These equations have been numerically coded into a global ray-tracing model that the authors have applied to the three-dimensional CIRA 1986 reference atmosphere model in a series of preliminary experiments to investigate the impact of the newly incorporated features on synthesized wave fields in the middle atmosphere.

Three main points emerge from these experiments. First, there is a striking reduction in the high-frequency cutoff with decreasing horizontal wavenumber due to a more complete dispersion relation. Second, adoption of a climatological, height-varying turbulent diffusivity profile based on measurements indicates that turbulent damping is more important than scale-dependent infrared radiative damping over a wide range of wavelengths and frequencies in all but the lower levels of the middle atmosphere. Last, the authors demonstrate that the presence of climatological planetary waves during the northern winter produces greatly varied ray paths for waves of fixed characteristics launched from different longitudes. The implications of these findings for future ray-tracing studies are discussed.

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Stephen D. Eckermann and Robert A. Vincent

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Four extended observational campaigns were conducted during August and November 1988 with an ST (stratosphere–troposphere) radar in southern Australia during the passage of cold fronts over the system, giving around 30 days of three-dimensional wind measurements with 15-min time and 0.5-km height resolution over the 2–11.5-km height range. Order of magnitude increases in the variance of time-fluctuating wind velocities were measured during frontal passages, which are definitively ascribed to gravity waves. The time–height morphology of the horizontal- and vertical-velocity fluctuations differed. Bursts of horizontal-velocity variance u2 + υ2 ∼ 10–100 m2 s−2 arose at upper levels about a day before the frontal boundary arrived, and this activity gradually extended to lower heights as the front neared. The arrival of the frontal boundary marked a sudden reduction in this activity. After the frontal boundary passed, reduced activity persisted for ∼ 12 hours, after which bursts in u2 + υ2 returned at upper levels and persisted typically for about a day. These bursts arose in regions of high mean wind speeds (∼20–50 m s−1), and analysis associates this activity with a spectrum of many saturating inertia–gravity waves with long horizontal wavelengths and large ground-based phase speeds. Strong interaction between the waves and the mean flow is likely. In contrast, bursts in vertical-velocity fluctuations, w′, were confined almost entirely to the troposphere and were quasi-sinusoidal in appearance. These fluctuations are ascribed to gravity waves with high intrinsic frequencies. Significant w′ amplitudes were evident both after and prior to frontal passage, but the largest amplitudes (w′ ∼ 0.5 m s−1) occurred with the onset of strong vertical circulation when the frontal boundary arrived. The smaller w′ amplitudes observed in the stratosphere are due in part to the more oblique propagation of wave energy in this more stable environment, but may also reflect vertical ducting of this activity at altitudes of small static stability just below the tropopause. Two clear cases of ducted w′ oscillations are identified with the aid of radiosonde temperature data from a nearby site. Comparisons between these measurements and the limited numerical modeling of frontal gravity waves show some similarities in wave characteristics.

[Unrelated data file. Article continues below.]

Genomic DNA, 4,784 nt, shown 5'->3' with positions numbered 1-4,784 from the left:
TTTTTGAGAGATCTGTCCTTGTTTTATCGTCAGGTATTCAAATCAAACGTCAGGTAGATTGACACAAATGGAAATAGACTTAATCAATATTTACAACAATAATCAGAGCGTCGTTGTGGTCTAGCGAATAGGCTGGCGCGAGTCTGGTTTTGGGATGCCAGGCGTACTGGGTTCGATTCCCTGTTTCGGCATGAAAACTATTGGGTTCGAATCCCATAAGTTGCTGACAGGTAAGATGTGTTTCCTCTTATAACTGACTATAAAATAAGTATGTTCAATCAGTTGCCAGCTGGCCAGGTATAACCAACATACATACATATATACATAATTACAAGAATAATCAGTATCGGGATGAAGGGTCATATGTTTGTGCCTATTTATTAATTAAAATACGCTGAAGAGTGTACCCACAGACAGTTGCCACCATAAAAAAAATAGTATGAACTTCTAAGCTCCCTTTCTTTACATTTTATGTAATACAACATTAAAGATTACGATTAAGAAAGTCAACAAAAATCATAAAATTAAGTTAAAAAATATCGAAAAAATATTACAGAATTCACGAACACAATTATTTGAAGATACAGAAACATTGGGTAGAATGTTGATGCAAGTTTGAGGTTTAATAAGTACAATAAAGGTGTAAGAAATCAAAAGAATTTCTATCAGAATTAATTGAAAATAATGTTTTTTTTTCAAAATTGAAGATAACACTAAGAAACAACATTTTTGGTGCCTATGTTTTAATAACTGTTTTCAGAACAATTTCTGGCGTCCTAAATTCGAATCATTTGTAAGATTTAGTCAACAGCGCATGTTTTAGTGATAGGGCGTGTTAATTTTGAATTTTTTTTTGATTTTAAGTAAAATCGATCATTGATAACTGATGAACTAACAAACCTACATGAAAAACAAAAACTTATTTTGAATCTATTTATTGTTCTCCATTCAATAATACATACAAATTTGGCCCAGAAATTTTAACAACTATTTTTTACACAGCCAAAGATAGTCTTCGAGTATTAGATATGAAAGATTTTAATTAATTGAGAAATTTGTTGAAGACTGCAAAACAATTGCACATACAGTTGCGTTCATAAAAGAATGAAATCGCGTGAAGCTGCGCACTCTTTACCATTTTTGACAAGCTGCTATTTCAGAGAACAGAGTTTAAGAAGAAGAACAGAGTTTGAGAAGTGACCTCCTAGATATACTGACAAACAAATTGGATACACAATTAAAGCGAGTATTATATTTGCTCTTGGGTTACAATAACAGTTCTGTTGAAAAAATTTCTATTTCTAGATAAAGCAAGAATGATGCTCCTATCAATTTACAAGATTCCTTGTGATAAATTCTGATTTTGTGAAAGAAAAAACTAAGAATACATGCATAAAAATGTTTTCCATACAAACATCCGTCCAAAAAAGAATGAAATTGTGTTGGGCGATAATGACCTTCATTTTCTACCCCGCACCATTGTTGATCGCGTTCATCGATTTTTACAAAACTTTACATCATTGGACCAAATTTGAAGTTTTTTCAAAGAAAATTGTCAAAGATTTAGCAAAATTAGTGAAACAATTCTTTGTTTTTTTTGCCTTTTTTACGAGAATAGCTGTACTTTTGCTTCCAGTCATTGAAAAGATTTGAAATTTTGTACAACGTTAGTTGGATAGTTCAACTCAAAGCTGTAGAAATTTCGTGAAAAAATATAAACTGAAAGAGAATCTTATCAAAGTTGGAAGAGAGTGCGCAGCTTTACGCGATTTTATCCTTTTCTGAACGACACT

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Dong L. Wu and Stephen D. Eckermann